Global subject rankings for HK universities best in 5 years

April 29, 2015 14:19
HKU's dental school is No. 2 in the world, according to the QS rankings. Photo: Facebook

Six of Hong Kong’s tertiary institutions have a total of 26 subjects in which they are ranked in the top 20 worldwide, their best showing in five years, Apple Daily reported.

The annual rankings, compiled by Quacquarelli Symonds since 2011, cover 36 subjects.

In this year’s league tables, the Massachusetts Institute of Technology has 11 subjects in which it is ranked first globally, followed by Harvard University with 10 subjects, Oxford University with two and Cambridge University with one.

Peking University has 22 subjects in which it is ranked among the top 50 worldwide.

Apart from Hong Kong Baptist University and Lingnan University, the other six tertiary institutions in Hong Kong have a total of 67 subjects among them in which they are ranked in the top 50.

Of the 33 subjects it teaches, Hong Kong University of Science and Technology has 26 in which it is ranked in the top 50 --between second and 46th -- the third-best result for a university in Asia.

The National University of Singapore has 30 subjects in which it is ranked in the top 50, and the University of Tokyo has 29.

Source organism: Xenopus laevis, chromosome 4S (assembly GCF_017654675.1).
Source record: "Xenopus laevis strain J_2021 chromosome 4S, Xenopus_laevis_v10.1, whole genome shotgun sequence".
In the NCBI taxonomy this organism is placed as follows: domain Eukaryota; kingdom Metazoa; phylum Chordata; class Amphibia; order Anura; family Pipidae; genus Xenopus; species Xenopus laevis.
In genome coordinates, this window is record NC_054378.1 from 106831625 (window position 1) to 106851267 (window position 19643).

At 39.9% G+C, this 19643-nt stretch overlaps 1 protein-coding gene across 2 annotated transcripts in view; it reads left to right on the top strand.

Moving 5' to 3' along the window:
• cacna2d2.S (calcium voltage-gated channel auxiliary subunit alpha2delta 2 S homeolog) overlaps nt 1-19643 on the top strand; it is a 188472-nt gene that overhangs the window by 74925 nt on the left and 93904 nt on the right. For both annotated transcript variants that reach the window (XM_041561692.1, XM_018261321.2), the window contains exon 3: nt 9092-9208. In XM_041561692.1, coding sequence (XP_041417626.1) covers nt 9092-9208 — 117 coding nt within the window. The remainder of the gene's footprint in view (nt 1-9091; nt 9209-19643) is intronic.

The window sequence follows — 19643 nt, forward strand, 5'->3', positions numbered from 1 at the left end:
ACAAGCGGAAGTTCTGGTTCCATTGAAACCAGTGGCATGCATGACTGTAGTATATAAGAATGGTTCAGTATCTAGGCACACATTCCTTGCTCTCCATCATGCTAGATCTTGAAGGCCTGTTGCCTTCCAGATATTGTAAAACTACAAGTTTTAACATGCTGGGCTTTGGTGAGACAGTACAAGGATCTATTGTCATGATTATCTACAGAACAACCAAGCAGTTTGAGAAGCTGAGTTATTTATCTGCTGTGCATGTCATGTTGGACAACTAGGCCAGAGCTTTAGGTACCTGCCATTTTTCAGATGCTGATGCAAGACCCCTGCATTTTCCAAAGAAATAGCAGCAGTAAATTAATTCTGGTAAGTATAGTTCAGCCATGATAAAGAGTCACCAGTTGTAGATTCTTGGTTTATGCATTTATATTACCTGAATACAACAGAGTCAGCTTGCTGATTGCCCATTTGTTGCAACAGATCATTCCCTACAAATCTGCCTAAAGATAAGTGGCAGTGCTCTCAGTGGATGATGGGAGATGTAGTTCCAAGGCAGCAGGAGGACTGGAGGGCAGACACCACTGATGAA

The University of Hong Kong has four subjects in which it is ranked among the top 10 in the world.

HKU’s dental school is ranked second worldwide.

Dean Thomas Flemmig said the school is looking to admit more students in the 2016 school year, bringing the total number of admissions to 73.

HKU's school of law slipped one place from last year to 19th, and its medical school fell four places to 28th.

The QS rankings were compiled based on reputation surveys among academics and employers and a measure of the impact of published research.

Hong Kong Education Policy Concern Organization chairman Mervyn Cheung said the QS rankings could impose increased pressure on teaching staff, as they could be seen as being responsible for any drops in the global listings.

However, Cheung noted that an improvement in the global ranking of local universities would help promote internationalization of these institutions and could help attract scholars and students of a high caliber to come to Hong Kong.

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